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German union boss becomes head of personnel at ThyssenKrupp

By Dietmar Henning
17 December 2012

From union official to company boss with a two million euro income: this is the step that will be taken next year by Oliver Burkhard, leader of the IG Metall (IGM) trade union in the state of North Rhine-Westphalia (NRW). He has been appointed the new head of personnel at the multinational steel producer, ThyssenKrupp.

Following a meeting of the supervisory board, the corporation announced that the 40-year-old will be taking over from Ralph Labonte. His annual income will then climb to around €2 million, or more than €160,000 a month.

The director of labour relations, as personnel directors in Germany's worker-participation companies are called, can only be appointed with the approval of the union and works council representatives on the supervisory board. His position at ThyssenKrupp is therefore determined de facto by IG Metall.

Born in Frankfurt, Burkhard trained as an administrative clerk at the Federal Statistical Office in Wiesbaden, where he subsequently worked as a clerk for a further six years. During his employment, he also studied business administration.

As a member of the SPD in 1997, Burkhard took up the post of political secretary on the executive board of IG Metall in Frankfurt/Main. He was responsible for the department of business, technology and the environment, as well as tariff policy. Ten years ago, he moved to Dusseldorf where he held a secretarial post in IGM's North Rhine-Westphalia district headquarters.

In 2005, he was again on the IGM board in Frankfurt in the post of area director for tariff policy, but returned just two years later to the NRW IG Metall executive to become district manager. IG Metall regarded Burkhard as a potential successor of IGM federal boss Bertold Huber who, by his own admission, is on an annual salary of “only” about €240,000.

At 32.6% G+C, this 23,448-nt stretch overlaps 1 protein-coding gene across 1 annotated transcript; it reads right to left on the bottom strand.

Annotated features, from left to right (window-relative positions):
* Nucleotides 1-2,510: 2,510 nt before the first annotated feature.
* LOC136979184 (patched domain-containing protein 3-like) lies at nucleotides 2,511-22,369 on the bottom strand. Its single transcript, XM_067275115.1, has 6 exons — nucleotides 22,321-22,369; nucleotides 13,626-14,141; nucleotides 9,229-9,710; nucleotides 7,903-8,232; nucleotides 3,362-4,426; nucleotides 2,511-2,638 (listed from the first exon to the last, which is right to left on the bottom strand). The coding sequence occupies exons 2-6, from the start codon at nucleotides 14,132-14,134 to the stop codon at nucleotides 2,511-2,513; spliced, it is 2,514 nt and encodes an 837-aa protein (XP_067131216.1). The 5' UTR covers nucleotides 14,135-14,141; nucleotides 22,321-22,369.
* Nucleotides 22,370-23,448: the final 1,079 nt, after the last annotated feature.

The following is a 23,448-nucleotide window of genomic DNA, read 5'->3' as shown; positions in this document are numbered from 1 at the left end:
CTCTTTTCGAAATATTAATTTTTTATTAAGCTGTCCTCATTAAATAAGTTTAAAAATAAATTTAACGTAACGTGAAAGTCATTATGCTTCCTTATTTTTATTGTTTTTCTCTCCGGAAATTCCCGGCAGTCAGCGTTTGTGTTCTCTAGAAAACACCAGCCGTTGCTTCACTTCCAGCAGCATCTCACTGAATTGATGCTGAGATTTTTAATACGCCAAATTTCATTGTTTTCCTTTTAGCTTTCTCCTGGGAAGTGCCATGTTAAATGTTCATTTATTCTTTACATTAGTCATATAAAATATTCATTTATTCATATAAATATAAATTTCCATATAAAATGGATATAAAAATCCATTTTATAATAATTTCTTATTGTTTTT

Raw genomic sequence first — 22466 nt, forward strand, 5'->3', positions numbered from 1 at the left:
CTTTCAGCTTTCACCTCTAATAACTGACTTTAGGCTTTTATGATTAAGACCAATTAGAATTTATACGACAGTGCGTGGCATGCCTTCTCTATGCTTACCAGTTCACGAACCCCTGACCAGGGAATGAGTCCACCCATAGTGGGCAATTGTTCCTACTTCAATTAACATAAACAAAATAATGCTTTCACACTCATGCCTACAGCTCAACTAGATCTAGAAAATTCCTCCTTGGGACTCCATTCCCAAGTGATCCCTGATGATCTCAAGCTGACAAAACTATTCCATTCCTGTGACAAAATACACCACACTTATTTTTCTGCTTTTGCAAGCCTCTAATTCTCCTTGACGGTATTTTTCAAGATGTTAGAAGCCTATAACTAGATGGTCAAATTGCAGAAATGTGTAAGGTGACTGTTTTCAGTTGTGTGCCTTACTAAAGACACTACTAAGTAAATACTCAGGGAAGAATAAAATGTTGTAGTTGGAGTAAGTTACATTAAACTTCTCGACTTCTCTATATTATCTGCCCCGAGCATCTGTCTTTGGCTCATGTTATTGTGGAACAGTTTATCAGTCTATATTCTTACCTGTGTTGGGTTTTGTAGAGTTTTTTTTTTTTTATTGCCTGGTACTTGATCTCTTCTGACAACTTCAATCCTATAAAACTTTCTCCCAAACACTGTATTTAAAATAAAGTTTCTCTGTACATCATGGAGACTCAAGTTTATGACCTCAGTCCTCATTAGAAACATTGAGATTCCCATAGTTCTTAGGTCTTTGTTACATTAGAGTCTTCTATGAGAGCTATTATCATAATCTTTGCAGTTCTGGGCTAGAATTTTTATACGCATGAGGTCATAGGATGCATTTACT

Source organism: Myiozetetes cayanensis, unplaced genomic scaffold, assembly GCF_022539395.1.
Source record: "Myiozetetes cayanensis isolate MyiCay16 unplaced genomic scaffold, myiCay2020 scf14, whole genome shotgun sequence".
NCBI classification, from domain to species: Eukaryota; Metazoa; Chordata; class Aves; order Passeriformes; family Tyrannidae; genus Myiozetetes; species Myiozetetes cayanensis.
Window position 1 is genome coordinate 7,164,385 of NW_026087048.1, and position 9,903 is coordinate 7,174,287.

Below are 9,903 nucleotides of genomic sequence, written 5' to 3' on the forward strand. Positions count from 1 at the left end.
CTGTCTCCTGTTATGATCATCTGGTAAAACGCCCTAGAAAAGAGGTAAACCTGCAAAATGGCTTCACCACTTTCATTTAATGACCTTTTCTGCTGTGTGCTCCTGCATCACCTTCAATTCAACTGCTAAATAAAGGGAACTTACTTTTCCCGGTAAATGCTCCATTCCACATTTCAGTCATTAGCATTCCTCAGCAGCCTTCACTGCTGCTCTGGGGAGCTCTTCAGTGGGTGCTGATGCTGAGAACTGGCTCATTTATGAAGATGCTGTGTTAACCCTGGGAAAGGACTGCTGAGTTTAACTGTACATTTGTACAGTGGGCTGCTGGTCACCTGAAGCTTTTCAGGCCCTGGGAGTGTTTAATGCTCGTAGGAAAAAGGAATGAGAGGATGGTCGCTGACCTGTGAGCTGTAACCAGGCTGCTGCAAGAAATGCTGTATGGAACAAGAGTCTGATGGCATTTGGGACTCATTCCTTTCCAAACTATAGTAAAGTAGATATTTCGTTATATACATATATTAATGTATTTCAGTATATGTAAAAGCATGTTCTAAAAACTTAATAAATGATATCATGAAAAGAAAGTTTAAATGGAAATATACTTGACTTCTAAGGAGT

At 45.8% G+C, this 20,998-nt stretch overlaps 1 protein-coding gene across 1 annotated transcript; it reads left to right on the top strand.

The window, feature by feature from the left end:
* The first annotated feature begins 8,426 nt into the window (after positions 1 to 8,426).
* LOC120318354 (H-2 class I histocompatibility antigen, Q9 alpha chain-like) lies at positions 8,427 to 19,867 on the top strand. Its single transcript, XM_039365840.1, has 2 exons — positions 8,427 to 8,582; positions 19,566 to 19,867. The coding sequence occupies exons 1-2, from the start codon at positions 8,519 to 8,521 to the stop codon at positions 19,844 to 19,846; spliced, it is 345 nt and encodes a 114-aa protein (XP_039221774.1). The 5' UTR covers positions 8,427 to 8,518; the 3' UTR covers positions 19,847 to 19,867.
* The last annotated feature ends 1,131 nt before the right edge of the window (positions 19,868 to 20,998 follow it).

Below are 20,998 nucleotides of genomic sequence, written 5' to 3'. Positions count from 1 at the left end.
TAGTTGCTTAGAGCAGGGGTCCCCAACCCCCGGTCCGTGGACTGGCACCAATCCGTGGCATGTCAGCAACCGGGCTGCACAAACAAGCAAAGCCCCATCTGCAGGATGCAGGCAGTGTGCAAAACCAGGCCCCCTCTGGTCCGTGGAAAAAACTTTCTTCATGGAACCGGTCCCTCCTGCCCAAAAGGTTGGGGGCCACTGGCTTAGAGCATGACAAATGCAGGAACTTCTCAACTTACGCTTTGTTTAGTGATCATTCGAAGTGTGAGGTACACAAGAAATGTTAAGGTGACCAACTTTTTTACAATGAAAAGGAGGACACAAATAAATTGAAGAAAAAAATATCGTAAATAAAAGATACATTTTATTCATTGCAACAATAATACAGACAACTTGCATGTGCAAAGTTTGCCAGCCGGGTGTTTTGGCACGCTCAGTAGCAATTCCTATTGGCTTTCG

Quite a few commentators describe the change from IG Metall to the board of one of the largest German corporations as a “changing of sides”. This is wrong. Like all union officials, Burkhard was previously on the side of the company and not the workforce. He did not have to change sides.

The unions long ago assumed the task of enforcing job destruction and implementing wage cuts and reduced working conditions for the workforce in the interest of company management. This is certainly the case in the coal and steel industries, where hundreds of thousands of jobs have been dismantled and many sites closed down in recent decades. It is also the case for the auto industry and all other fields of industry.

Consequently, coal and steel companies operate just as profitably with personnel managers drawn from the trade unions. Particularly well-qualified individuals are found among unionists whose negotiations with board members behind closed doors have proved their ability to develop strategies for safeguarding the interests of the corporations and enforcing them in the face of opposition from the workforce. Such qualifications are not undermined if these union officials occasionally rant loudly in public against the corporations—as has Burkhard. On the contrary.